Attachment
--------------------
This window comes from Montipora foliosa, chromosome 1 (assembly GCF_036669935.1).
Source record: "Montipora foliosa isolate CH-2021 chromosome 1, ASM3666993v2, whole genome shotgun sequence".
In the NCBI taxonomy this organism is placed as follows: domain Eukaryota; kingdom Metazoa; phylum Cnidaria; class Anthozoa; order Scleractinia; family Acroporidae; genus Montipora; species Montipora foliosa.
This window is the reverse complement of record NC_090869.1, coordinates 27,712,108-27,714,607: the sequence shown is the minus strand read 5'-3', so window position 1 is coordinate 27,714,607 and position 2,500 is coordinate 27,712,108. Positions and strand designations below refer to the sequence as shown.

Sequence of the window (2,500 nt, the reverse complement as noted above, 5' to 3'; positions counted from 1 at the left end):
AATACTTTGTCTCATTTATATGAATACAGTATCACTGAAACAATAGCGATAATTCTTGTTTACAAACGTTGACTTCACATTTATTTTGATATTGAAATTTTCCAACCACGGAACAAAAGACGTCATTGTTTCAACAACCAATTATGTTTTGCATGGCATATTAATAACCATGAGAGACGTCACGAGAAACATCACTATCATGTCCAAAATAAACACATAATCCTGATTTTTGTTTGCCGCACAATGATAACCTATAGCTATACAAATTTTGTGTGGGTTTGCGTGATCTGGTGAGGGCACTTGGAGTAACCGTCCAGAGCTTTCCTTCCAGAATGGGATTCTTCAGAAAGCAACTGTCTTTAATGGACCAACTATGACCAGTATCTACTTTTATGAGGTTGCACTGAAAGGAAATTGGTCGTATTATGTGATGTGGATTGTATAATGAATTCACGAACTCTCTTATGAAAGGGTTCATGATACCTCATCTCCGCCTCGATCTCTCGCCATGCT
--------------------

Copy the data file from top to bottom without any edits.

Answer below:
This window comes from Montipora foliosa, chromosome 1 (assembly GCF_036669935.1).
Source record: "Montipora foliosa isolate CH-2021 chromosome 1, ASM3666993v2, whole genome shotgun sequence".
In the NCBI taxonomy this organism is placed as follows: domain Eukaryota; kingdom Metazoa; phylum Cnidaria; class Anthozoa; order Scleractinia; family Acroporidae; genus Montipora; species Montipora foliosa.
This window is the reverse complement of record NC_090869.1, coordinates 27,712,108-27,714,607: the sequence shown is the minus strand read 5'-3', so window position 1 is coordinate 27,714,607 and position 2,500 is coordinate 27,712,108. Positions and strand designations below refer to the sequence as shown.

Sequence of the window (2,500 nt, the reverse complement as noted above, 5' to 3'; positions counted from 1 at the left end):
AATACTTTGTCTCATTTATATGAATACAGTATCACTGAAACAATAGCGATAATTCTTGTTTACAAACGTTGACTTCACATTTATTTTGATATTGAAATTTTCCAACCACGGAACAAAAGACGTCATTGTTTCAACAACCAATTATGTTTTGCATGGCATATTAATAACCATGAGAGACGTCACGAGAAACATCACTATCATGTCCAAAATAAACACATAATCCTGATTTTTGTTTGCCGCACAATGATAACCTATAGCTATACAAATTTTGTGTGGGTTTGCGTGATCTGGTGAGGGCACTTGGAGTAACCGTCCAGAGCTTTCCTTCCAGAATGGGATTCTTCAGAAAGCAACTGTCTTTAATGGACCAACTATGACCAGTATCTACTTTTATGAGGTTGCACTGAAAGGAAATTGGTCGTATTATGTGATGTGGATTGTATAATGAATTCACGAACTCTCTTATGAAAGGGTTCATGATACCTCATCTCCGCCTCGATCTCTCGCCATGCT